A Computer Program for Nonlinear Seismic Response Analysis of Horizontally Layered Soil Deposits, Earthfill Dams, and Solid Waste Landfills
Short Description of D-MOD2000
D-MOD2000 is a one-dimensional nonlinear effective-stress site response analysis computer program, i.e., a computer program that allows for the time-dependent generation of porewater pressure and accounts for its effects on soil stiffness and strength over the duration of an earthquake. The nonlinear response of the soil is represented by a backbone curve with inelastic response governed by unloading-reloading rules postulated by Masing and Pyke. Porewater pressure generation is controlled by semi-empirical models developed by Dobry and Vucetic (for sand) and Matasovic and Vucetic (for clay), with a computed porewater pressure used to degrade the backbone curve in a way that represents the softening and weakening of soils expected at lower effective confining pressures.
Genesis of D-MOD2000
The computer program D-MOD2000 is an interactive, WindowsTM-based version of D-MOD_2 developed by GeoMotions, LLC. D-MOD_2 is an enhanced version of D-MOD (Matasovic, 1993) which combined the dynamic response model of DRAIN-2D1 as implemented in the computer program DESRA-22 with the nonlinear stress-strain model developed by Matasovic and Vucetic (1993), and the Dobry et al. (1985) porewater pressure generation model for sand with modifications made by Vucetic and Dobry (1988) to simulate quasi two-directional pore water pressure response3, and a porewater pressure generation/cyclic degradation model for clay developed by Matasovic and Vucetic (1995a).
In D-MOD_2, modifications have been made with respect to stress-strain constitutive model employed (reference strain has been introduced to facilitate evaluation of the nonlinear stress-strain model material parameters4) and dynamic equation of motion solver (Wilson’s θ algorithm used in earlier versions of the program was replaced by the Newmark β algorithm). D-MOD_2 further allowed for modeling of soil profile with up to 200 soil layers and 200 material parameter sets (as opposed to 15 layers/materials in D-MOD) and for up to 2,000 nodes for calculation of pore water pressure dissipation (100 in early versions of the program). D-MOD_2 was further modified to allow for use of the extended Rayleigh damping formulation (matching of target damping ratio at up to four frequencies), and for direct calculation of average acceleration of sliding mass within the profile (for use in Newmark-type seismic deformation analysis).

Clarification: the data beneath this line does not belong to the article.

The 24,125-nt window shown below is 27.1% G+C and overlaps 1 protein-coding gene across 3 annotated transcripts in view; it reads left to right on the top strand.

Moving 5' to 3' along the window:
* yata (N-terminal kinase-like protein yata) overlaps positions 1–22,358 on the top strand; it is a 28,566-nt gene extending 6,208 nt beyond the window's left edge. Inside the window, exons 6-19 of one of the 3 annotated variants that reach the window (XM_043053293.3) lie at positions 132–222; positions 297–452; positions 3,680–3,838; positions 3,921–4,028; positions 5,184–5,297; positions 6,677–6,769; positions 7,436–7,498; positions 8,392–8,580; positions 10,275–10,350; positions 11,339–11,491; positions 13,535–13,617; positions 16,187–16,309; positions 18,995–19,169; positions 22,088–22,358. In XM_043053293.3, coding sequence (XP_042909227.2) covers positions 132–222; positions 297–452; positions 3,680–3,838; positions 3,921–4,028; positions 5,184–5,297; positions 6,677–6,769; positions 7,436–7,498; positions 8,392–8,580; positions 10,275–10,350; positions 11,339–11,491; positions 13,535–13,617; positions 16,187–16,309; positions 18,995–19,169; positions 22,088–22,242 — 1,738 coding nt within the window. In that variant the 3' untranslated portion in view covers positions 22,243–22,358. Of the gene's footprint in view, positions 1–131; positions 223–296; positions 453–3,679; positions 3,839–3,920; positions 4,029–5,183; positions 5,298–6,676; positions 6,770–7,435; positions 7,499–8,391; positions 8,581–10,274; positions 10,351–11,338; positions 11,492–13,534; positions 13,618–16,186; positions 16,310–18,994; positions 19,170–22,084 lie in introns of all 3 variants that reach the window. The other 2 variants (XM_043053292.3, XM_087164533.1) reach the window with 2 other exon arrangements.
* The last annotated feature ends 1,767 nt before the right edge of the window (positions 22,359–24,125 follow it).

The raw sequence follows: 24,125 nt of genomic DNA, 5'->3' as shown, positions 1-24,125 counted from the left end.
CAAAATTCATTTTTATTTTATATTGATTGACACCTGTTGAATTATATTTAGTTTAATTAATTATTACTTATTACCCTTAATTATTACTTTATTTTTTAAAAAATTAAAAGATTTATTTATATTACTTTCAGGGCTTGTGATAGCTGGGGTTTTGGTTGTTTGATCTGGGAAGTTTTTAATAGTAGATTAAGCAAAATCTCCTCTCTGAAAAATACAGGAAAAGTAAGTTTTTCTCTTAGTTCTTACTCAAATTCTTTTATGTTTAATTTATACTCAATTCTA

Other notable improvements with respect to the previous version of the program include adjustments for dissipation of negative (suction) pore water pressure (negative pore water pressures occur in overconsolidated clays subjected to cyclic straining and, when in composite soil profile, may reduce positive porewater pressures in liquefiable layers), an extension of the nonlinear stress-strain model to simulate seismically-induced “slip” along the composite landfill liner interfaces, and introduction of an option for “quasi” 2-D site response analysis of earthfill dams, levees and slopes. The latest version of the program (V9.3.1) incorporates routines for the processing and error checking of output data, and for displaying that output in a format familiar to geotechnical engineers.
1 Computer program DRAIN-2D (Kannan and Powell, 1975) is a classical program for calculation of in-elastic (bi-linear) structural response in time domain.
2 The computer programs DESRA/DESRA-2 were written in 1977-78 by Michael K. W. Lee and W. D. Liam Finn at the University of British Columbia (UBC) Department of Civil Engineering.
3 The modified Dobry et al. (1985) porewater pressure model was first implemented in DESRA-2 by Vucetic (1986). The version of DESRA-2 with the implemented Dobry et al. (1985) model is called DESRAMOD.
4 In the previous versions of the program, material parameters were evaluated by fitting the initial loading stress-strain curve, while in the current version, the parameters are evaluated by fitting modulus reduction and damping curves, hence a need to introduce reference strain into the model.
For more information about the different features included in D-MOD2000, please browse through the User's Manual.
A step-by-step example showing how the program can be used to conduct a nonlinear and effective-stress site response analysis is provided in the Quick Tutorial.
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